What about template functions with a parametrized return type that will sometime be ambiguous and sometime not depending on the template parameters?

-- 
Michel Fortin
michel.fortin@michelf.ca
http://michelf.ca/

November 19, 2012
11/19/2012 7:18 PM, monarch_dodra пишет:
> On Monday, 19 November 2012 at 14:58:29 UTC, Andrei Alexandrescu wrote:
>> On 11/19/12 4:01 AM, monarch_dodra wrote:
>>> I kind of agree with Jonathan here. @property really shines when you
>>> want to "add" an attribute to a struct.
>>
>> I kind of agree with him, too, but it would be a mistake to not reckon
>> a change in dynamics. UFCS makes all those extra parens just awkward,
>> and people will vote with their code regardless whether some
>> particular viewpoint from some particular angle considers the approach
>> backwards.
>>
>> Andrei
>
> One of the things that we may want to take into account, is that
> -property prevents any existing function from migrating to/from
> property. For example, if we want to make "retro" a property, we can't
> without breaking any and all UFCS usage of retro.
>

The major problem about @property enforcement as it stands is that it breaks the duality of things like retro:
a.retro
vs
retro(a)

Both should be allowed as it's a matter of taste that shouldn't be enforced. A lot of new code uses a.retro and a lot of older code uses retro(a).

If retro is property then only the first one compiles
If retro is a function then only the second one compiles.

Which obviously means @property has to be reconsidered.

-- 
Dmitry Olshansky
November 19, 2012
On Monday, 19 November 2012 at 17:42:28 UTC, Dmitry Olshansky wrote:
> 11/19/2012 7:18 PM, monarch_dodra пишет:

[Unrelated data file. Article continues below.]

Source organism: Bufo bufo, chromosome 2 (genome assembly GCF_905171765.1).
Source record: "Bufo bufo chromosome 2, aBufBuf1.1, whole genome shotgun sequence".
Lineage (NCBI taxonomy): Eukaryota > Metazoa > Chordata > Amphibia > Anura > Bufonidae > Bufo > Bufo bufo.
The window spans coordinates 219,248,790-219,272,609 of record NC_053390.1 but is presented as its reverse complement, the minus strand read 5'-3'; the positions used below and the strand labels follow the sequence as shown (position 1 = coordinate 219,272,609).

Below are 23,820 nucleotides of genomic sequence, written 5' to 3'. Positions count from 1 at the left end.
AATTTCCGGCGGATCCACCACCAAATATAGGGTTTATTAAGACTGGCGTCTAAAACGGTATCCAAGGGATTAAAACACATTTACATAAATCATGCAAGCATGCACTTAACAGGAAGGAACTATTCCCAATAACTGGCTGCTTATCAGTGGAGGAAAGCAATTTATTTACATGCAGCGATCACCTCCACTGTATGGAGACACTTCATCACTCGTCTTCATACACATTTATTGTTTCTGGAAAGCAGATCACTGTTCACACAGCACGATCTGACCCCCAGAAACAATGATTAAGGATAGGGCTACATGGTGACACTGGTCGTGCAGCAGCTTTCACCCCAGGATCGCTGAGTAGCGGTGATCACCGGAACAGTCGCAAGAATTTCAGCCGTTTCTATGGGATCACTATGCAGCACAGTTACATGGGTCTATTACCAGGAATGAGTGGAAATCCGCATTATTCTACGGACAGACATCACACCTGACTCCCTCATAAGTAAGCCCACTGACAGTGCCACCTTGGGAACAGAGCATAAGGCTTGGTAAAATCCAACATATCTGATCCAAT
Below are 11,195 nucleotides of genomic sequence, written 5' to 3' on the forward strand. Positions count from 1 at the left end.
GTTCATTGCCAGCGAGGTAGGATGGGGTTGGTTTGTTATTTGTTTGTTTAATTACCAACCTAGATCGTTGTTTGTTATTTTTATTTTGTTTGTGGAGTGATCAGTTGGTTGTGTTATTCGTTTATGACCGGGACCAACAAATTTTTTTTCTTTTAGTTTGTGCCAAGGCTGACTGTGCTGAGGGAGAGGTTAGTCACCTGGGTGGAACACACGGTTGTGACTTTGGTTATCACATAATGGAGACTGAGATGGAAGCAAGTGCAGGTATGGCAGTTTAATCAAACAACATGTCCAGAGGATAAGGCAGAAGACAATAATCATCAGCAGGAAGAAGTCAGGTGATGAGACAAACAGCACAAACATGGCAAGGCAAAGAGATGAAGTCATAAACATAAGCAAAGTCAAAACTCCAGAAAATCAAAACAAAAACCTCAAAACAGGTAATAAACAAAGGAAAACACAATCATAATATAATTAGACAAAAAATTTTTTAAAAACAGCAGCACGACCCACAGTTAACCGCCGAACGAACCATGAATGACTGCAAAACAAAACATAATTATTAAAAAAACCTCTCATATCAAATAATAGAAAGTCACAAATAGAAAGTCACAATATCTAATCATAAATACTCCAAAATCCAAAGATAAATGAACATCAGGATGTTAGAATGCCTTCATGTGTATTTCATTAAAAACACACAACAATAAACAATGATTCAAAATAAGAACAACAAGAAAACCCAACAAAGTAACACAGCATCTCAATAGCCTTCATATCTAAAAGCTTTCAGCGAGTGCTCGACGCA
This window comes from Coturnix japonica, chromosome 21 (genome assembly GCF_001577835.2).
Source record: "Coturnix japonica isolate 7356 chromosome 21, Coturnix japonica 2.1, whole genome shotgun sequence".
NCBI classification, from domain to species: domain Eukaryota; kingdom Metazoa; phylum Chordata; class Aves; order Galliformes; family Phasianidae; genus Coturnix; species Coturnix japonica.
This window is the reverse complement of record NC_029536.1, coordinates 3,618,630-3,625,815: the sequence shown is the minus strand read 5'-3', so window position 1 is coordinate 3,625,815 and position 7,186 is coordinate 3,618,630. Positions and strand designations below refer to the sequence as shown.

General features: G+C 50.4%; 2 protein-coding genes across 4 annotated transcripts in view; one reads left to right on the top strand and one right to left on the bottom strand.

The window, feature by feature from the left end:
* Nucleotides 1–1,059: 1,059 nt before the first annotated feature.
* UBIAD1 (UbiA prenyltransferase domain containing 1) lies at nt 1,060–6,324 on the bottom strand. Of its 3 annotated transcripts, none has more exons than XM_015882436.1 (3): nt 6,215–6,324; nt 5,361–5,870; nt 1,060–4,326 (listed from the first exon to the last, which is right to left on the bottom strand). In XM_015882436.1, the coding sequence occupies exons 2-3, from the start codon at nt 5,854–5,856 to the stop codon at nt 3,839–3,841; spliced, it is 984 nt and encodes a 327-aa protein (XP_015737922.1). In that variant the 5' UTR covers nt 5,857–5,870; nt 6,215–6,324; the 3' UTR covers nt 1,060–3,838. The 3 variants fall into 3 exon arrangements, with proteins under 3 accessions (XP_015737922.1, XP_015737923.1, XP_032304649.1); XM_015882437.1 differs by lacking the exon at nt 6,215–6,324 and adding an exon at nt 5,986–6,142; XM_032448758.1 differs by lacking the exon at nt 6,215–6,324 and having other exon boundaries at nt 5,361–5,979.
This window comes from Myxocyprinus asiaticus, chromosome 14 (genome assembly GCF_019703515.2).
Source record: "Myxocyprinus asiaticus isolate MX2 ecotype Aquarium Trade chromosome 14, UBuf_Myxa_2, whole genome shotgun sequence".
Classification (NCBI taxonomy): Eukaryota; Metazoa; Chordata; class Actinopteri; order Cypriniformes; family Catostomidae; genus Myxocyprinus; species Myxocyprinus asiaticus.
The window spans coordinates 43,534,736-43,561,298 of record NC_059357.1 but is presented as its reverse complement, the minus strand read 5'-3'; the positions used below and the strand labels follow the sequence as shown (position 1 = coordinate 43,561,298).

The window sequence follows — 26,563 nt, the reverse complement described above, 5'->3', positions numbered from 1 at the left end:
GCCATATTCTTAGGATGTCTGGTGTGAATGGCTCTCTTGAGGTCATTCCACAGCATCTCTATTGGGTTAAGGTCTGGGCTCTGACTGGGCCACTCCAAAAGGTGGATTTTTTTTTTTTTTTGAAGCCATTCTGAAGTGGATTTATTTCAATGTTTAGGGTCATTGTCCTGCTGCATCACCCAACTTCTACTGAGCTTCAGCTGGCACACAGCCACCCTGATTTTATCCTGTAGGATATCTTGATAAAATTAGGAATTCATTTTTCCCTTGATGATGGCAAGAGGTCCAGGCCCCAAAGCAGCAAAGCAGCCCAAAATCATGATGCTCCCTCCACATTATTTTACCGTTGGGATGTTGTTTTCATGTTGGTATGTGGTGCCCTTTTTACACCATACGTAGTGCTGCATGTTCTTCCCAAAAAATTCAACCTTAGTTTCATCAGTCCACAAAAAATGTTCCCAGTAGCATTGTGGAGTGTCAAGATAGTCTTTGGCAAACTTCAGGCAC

>> On Monday, 19 November 2012 at 14:58:29 UTC, Andrei Alexandrescu wrote:
>>> On 11/19/12 4:01 AM, monarch_dodra wrote:
>>>> I kind of agree with Jonathan here. @property really shines when you
>>>> want to "add" an attribute to a struct.
>>>
>>> I kind of agree with him, too, but it would be a mistake to not reckon
>>> a change in dynamics. UFCS makes all those extra parens just awkward,
>>> and people will vote with their code regardless whether some
>>> particular viewpoint from some particular angle considers the approach
>>> backwards.
>>>
>>> Andrei
>>
>> One of the things that we may want to take into account, is that
>> -property prevents any existing function from migrating to/from
>> property. For example, if we want to make "retro" a property, we can't
>> without breaking any and all UFCS usage of retro.
>>
>
> The major problem about @property enforcement as it stands is that it breaks the duality of things like retro:
> a.retro
> vs
> retro(a)
>
> Both should be allowed as it's a matter of taste that shouldn't be enforced. A lot of new code uses a.retro and a lot of older code uses retro(a).
>
> If retro is property then only the first one compiles
> If retro is a function then only the second one compiles.
>
> Which obviously means @property has to be reconsidered.

Hum... Perhaps you meant:
a.retro
vs
a.retro()
???

Because "retro(a)" works regardless of the property.


November 19, 2012
On Monday, 19 November 2012 at 15:01:36 UTC, Andrei Alexandrescu wrote:
> Would you please start a DIP with a paste of this idea?

here it is:
http://www.prowiki.org/wiki4d/wiki.cgi?LanguageDevel/DIPs/DIP21

I tried to implement this a while ago and hit some pain after some early success. The pain was trying to get assignments to work without breaking other cases like returning ref.

My plan was to make any reference to a @property change to a CallExp or whatever. But if you do that and it is on the left hand side of an assignment, you do the wrong thing.

foo = foo + 1;

should generally become:

foo(foo() + 1);

but if there isn't a setter, we should leave it as foo() = foo() + 1; and finding the setter is a bit of a pain. Then, of course, we ideally want foo += 1 to work too..

Maybe someone who knows the compiler better than me will make it look easy though.